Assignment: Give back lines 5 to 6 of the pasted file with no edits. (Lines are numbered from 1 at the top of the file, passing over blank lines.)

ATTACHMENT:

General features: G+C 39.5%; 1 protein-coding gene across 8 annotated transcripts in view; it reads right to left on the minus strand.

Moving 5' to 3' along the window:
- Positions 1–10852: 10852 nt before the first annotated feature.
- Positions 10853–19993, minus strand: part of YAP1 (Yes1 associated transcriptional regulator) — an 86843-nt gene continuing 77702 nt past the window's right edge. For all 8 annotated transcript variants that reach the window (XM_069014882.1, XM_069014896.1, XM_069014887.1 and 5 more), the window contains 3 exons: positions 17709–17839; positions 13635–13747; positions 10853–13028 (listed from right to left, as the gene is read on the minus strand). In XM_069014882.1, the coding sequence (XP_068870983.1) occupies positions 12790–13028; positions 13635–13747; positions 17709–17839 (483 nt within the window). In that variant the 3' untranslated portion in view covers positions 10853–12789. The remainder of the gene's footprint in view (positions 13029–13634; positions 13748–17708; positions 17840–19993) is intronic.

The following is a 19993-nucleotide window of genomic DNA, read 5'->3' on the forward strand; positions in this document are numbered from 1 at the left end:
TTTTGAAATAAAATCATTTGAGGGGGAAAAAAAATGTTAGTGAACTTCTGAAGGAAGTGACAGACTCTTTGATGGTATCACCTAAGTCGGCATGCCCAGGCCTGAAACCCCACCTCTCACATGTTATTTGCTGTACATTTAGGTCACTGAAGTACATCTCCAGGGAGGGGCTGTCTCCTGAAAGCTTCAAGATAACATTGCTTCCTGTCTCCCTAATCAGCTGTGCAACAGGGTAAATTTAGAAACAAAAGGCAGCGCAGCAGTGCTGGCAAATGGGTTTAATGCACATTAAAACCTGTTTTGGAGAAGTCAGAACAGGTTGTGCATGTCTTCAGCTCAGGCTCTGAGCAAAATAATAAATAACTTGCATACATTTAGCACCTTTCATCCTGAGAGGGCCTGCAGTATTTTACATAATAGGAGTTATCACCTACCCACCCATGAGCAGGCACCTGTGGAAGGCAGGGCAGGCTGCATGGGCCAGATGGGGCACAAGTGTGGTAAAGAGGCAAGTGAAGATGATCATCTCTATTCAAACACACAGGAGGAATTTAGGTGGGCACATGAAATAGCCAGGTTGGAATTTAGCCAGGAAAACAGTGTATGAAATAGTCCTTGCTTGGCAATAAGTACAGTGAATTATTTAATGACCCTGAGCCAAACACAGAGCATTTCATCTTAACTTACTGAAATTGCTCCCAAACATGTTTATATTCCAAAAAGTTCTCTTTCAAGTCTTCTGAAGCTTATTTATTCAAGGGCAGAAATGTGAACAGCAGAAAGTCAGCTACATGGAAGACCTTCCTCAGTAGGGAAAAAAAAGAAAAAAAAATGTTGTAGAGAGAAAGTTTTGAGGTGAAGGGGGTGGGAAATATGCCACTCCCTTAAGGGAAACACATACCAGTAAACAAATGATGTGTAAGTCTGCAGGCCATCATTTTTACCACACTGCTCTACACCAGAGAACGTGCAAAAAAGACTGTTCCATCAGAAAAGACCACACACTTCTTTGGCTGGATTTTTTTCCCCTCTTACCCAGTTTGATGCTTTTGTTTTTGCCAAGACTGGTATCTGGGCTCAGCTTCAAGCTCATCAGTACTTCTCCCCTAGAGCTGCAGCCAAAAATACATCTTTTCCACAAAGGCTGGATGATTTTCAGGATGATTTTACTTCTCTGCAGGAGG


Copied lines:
The following is a 19993-nucleotide window of genomic DNA, read 5'->3' on the forward strand; positions in this document are numbered from 1 at the left end:
TTTTGAAATAAAATCATTTGAGGGGGAAAAAAAATGTTAGTGAACTTCTGAAGGAAGTGACAGACTCTTTGATGGTATCACCTAAGTCGGCATGCCCAGGCCTGAAACCCCACCTCTCACATGTTATTTGCTGTACATTTAGGTCACTGAAGTACATCTCCAGGGAGGGGCTGTCTCCTGAAAGCTTCAAGATAACATTGCTTCCTGTCTCCCTAATCAGCTGTGCAACAGGGTAAATTTAGAAACAAAAGGCAGCGCAGCAGTGCTGGCAAATGGGTTTAATGCACATTAAAACCTGTTTTGGAGAAGTCAGAACAGGTTGTGCATGTCTTCAGCTCAGGCTCTGAGCAAAATAATAAATAACTTGCATACATTTAGCACCTTTCATCCTGAGAGGGCCTGCAGTATTTTACATAATAGGAGTTATCACCTACCCACCCATGAGCAGGCACCTGTGGAAGGCAGGGCAGGCTGCATGGGCCAGATGGGGCACAAGTGTGGTAAAGAGGCAAGTGAAGATGATCATCTCTATTCAAACACACAGGAGGAATTTAGGTGGGCACATGAAATAGCCAGGTTGGAATTTAGCCAGGAAAACAGTGTATGAAATAGTCCTTGCTTGGCAATAAGTACAGTGAATTATTTAATGACCCTGAGCCAAACACAGAGCATTTCATCTTAACTTACTGAAATTGCTCCCAAACATGTTTATATTCCAAAAAGTTCTCTTTCAAGTCTTCTGAAGCTTATTTATTCAAGGGCAGAAATGTGAACAGCAGAAAGTCAGCTACATGGAAGACCTTCCTCAGTAGGGAAAAAAAAGAAAAAAAAATGTTGTAGAGAGAAAGTTTTGAGGTGAAGGGGGTGGGAAATATGCCACTCCCTTAAGGGAAACACATACCAGTAAACAAATGATGTGTAAGTCTGCAGGCCATCATTTTTACCACACTGCTCTACACCAGAGAACGTGCAAAAAAGACTGTTCCATCAGAAAAGACCACACACTTCTTTGGCTGGATTTTTTTCCCCTCTTACCCAGTTTGATGCTTTTGTTTTTGCCAAGACTGGTATCTGGGCTCAGCTTCAAGCTCATCAGTACTTCTCCCCTAGAGCTGCAGCCAAAAATACATCTTTTCCACAAAGGCTGGATGATTTTCAGGATGATTTTACTTCTCTGCAGGAGG